The Rendell Center for Civics and Civic Engagement has started a podcast series in which Judge Marjorie O. Rendell discusses cases and issues with other judges.
In honor of Juneteenth, Annenberg Classroom is highlighting educational resources, including a video on the Supreme Court case of Thaddeus Edmonson.
iCivics and APPC have rereleased two free online games, Branches of Power and Court Quest, designed to help educators and parents teach students about the federal government.
In its sixth annual Citizenship Challenge, the Rendell Center asked fourth and fifth graders which Amendment in the Bill of Rights was most important and impactful.
Federal judges and court staff from Maine to Guam met in New York to discuss civics education initiatives at the first national conference devoted to the subject.
What is a "fair and impartial judiciary" and why is it so important today? Judges and scholars including Supreme Court Justice Anthony Kennedy met to explore this at a symposium sponsored by the Rendell Center and APPC.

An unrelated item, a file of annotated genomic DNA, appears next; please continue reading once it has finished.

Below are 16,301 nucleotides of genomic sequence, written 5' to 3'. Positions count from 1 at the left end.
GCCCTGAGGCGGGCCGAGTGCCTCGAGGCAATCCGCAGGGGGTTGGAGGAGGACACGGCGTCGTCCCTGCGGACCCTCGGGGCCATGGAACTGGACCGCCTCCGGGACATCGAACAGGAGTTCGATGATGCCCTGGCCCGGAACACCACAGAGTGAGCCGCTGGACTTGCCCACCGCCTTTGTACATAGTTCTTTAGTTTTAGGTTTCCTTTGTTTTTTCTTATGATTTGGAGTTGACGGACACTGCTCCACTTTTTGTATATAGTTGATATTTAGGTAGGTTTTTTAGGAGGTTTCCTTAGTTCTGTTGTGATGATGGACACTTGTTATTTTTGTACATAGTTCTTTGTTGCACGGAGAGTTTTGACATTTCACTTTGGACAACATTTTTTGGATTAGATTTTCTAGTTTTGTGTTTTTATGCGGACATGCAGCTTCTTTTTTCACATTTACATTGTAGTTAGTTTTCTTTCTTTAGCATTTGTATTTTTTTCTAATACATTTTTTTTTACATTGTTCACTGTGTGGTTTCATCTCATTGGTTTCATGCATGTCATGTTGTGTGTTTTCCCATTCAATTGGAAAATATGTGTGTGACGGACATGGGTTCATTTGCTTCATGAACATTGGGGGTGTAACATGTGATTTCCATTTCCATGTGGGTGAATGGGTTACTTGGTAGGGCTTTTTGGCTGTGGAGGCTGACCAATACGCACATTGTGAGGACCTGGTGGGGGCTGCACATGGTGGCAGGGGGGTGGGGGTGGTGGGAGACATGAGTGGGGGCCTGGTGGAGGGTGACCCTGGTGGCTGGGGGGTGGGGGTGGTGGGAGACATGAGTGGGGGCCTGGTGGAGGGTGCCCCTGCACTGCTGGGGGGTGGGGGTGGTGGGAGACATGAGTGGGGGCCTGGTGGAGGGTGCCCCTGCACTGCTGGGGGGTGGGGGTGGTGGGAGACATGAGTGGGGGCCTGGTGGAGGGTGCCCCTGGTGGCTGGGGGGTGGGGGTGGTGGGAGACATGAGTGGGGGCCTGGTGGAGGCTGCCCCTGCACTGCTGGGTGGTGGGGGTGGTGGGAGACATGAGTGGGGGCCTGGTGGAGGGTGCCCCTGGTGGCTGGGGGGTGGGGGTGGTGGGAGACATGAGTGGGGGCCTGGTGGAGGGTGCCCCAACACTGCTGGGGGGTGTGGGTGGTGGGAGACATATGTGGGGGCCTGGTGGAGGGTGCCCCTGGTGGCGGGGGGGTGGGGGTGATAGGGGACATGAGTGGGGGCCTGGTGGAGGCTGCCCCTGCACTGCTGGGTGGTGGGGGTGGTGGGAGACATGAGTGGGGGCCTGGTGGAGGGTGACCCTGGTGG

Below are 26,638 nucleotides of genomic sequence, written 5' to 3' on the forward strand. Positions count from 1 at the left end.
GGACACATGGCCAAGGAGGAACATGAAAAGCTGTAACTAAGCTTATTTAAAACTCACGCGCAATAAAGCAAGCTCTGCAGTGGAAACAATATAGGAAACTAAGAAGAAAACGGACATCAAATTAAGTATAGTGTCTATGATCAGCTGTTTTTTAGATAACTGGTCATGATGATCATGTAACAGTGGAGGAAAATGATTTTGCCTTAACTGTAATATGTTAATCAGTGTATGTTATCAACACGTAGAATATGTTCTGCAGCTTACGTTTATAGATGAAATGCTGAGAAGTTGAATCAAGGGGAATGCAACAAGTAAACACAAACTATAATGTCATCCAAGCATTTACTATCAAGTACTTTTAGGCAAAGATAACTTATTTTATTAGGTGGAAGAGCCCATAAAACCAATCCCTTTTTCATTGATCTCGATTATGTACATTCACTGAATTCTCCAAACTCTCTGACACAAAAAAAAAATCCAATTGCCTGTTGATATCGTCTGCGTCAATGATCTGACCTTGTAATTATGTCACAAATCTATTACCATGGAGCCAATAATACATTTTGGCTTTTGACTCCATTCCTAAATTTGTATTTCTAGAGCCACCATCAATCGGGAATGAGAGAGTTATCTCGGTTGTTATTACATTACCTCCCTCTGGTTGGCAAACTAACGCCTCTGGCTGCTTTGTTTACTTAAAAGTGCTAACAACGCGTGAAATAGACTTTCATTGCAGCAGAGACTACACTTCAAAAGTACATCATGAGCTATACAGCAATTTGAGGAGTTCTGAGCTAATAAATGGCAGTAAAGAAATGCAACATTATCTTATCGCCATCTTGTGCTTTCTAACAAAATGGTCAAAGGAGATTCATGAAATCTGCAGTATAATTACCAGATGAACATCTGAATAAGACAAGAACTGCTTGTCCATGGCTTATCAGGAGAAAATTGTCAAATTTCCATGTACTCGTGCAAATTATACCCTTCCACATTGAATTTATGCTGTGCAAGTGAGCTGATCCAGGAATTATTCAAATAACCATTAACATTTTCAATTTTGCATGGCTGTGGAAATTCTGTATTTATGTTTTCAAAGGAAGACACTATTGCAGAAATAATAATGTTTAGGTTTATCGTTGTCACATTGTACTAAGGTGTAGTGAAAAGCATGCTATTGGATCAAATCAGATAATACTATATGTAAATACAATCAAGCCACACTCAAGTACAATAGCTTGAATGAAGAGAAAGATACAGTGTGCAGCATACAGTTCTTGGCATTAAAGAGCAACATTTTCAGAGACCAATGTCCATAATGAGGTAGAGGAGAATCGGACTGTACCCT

According to the latest Annenberg Civics Knowledge Survey, 68% of Americans trust the Supreme Court to operate in the best interests of the American people, while 70% say that that court has “about the right amount of power.”
APPC's Ken Winneg took part in the U.S. Chamber of Commerce Foundation's "Civics Forward" event in Washington, D.C., about the importance of civics knowledge and education.
The 2019 Annenberg Constitution Day Civics Survey finds that the American public knows more about civics and constitutional rights than in the recent past -- but still has a long way to go in civics knowledge.
Teachers from 20 states gathered in Philadelphia to discuss the First Amendment at a summer institute sponsored by the Rendell Center for Civics and Civic Engagement.